On the other hand, conservatives and libertarians who ignore or defend the problem of growing inequality are wrong as well because it is growing and for real reasons. Inequality-phobes are wrong about the degree of growth. It's not historically high. They merely advertise their ignorance of history. Inequality is near historical lows. But still it is growing. Why?

The chief reason is the growth of socialism. The ignorant masses assume that socialism will create greater equality but history proves them wrong. The greatest inequality in the twentieth century existed in the USSR and China under Mao. In the US, the socialism that increases inequality comes from 1) the inflationary policies of the Fed and 2) increasing regulation of business by the state.

State control of money and banking was one of the ten commandments of the Communist Manifesto and the US has suffered from it for over a century. Mainstream economists assume that when the Fed creates new money ex nihilo, legal counterfeiting, the money reaches all of the people at the same time as if dropped from a helicopter. That's because they exclude time from their thinking. In the real world, the Fed's new money enters the economy through a small club of large banks. It then slowly filters down to the people who get it last, the working poor.

Even mainstream economists grasp the fact that increasing the money supply causes price inflation. What they fail to see is that process takes time and those who get the new money first can buy assets, such as shares on the stock market or real estate, before prices rise. Prices have already risen to the max by the time the working poor get the new money in the form of pay raises. So the Fed's inflationary policies act as a tax on the poor and a subsidy for rich bankers.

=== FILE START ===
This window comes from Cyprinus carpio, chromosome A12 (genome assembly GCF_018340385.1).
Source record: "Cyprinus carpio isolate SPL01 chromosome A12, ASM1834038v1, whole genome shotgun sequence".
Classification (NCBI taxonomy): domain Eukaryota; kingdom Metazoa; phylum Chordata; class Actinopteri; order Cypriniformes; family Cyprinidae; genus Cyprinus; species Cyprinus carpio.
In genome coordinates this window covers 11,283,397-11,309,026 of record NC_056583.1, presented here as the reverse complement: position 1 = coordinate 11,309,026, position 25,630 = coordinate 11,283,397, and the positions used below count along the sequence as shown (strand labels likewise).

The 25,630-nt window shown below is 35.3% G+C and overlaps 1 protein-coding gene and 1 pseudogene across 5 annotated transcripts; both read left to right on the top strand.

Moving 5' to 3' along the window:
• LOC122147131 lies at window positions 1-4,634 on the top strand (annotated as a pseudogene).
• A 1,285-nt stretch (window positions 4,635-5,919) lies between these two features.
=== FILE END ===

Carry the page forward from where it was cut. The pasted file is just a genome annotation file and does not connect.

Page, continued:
In addition, the Fed's policies make business cycle worse. The working poor get hurt again in the recessions that the Fed causes when they lose their jobs.

Bernie thought that the solution to the problem of growing inequality was to have the state regulate business more, but he is ignorant of the collusion of "Baptists and bootleggers." Baptists always wanted the state to outlaw liquor sales on Sunday for religious reason, but bootleggers would join them in supporting the legislation so they could have the liquor market to themselves at least on Sundays.

The "Baptists and bootleggers" principle works with business regulation. Bernie is the Baptist. He wants the state to regulate business for ethical reasons, assuming the best of his intentions. Corporations are the bootleggers. They want more regulation of their industries by the state because they are big enough to sustain the costs and they know the increased costs will drive out of business most of their smaller competitors. Regulations reduce competition and distill industries into oligopolies in which four or five corporations control eighty percent of the market.

There is little difference between oligopolies and cartels. With reduced competition, the large corporations can pass on the costs of regulations to consumers through higher prices. Mises described the process as it happened in Germany from Bismarck through Hitler in his book Omnipotent Government.

Growing inequality is a real problem in the US. Denying it only hurts the cause of freedom.